Dogs are social creatures with acute hearing. When a doorbell rings, a dog instinctively wants to greet familiar visitors or protect his family from strangers who may pose a danger. Some dogs become highly agitated when the doorbell rings. You can subdue your dog's reaction through persistent training.
Put your dog on a leash and ask a friend or family member to ring the doorbell at regular intervals. Say "no" or "down" when your pet begins to bark, pulling on the leash firmly to make her sit. Reward her with a treat each time she remains quiet at the door.
Send your dog to his crate, bed or another designated spot when the doorbell rings so that he cannot jump up on visitors or scare them with loud barking. This should be an area that is familiar to your pet, perhaps lined with a towel or blanket that he sleeps with. Keep some dog toys there. When the doorbell rings, firmly say, "Go to bed" or another phrase that your dog understands as a signal to retreat to his area.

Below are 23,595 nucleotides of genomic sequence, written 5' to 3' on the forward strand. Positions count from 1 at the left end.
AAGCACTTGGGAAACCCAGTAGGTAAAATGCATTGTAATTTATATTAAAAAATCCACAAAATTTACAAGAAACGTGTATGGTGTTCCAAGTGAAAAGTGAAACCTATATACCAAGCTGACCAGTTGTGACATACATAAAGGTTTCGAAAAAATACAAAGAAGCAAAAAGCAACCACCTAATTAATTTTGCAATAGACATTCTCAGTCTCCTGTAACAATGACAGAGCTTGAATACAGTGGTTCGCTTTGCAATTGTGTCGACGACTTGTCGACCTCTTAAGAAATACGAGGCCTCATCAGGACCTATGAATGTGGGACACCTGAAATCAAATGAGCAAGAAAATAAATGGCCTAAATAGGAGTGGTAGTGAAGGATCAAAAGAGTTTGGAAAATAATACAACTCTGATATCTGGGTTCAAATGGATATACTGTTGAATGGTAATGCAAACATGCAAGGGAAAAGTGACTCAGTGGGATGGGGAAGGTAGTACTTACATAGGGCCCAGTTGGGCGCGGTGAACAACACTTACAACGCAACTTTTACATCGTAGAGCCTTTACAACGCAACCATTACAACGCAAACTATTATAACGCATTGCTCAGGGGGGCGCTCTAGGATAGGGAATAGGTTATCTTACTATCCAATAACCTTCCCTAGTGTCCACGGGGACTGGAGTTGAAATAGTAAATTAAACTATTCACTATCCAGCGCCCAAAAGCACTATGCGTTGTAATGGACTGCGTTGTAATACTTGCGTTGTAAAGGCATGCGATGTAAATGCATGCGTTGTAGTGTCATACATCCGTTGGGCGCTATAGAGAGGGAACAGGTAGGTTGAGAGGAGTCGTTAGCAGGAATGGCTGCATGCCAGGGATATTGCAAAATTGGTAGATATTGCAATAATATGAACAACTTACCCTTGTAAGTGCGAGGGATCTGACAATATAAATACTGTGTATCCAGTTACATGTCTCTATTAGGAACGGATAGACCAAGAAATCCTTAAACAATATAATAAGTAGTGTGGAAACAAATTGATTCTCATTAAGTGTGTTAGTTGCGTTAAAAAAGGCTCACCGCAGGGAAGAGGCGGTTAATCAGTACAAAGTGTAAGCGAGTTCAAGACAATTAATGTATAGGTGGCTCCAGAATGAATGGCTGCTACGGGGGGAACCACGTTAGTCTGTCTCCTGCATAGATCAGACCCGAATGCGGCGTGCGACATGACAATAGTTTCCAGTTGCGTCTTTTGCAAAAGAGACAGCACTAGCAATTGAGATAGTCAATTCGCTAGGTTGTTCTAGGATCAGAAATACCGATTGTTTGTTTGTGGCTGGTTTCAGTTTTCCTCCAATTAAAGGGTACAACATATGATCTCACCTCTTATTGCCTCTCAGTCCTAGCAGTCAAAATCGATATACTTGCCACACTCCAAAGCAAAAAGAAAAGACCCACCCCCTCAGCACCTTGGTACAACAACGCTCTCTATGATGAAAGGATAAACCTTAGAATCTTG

Distract your pet when visitors arrive so that she does not act inappropriately. Reserve a toy that your dog enjoys only when you are entertaining guests. Give your dog the toy, preferably some distance away from the door, as soon as the doorbell rings. She may be so engrossed in the special toy that she is not as interested in greeting the people at your door.
Items You Will Need
- Dog snacks
- Dog crate
Erica Roth has been a writer since 2007. She is a member of the Society of Professional Journalists and was a college reference librarian for eight years. Roth earned a Bachelor of Arts in French literature from Brandeis University and Master of Library Science from Simmons College Graduate School of Library and Information Science. Her articles appear on various websites.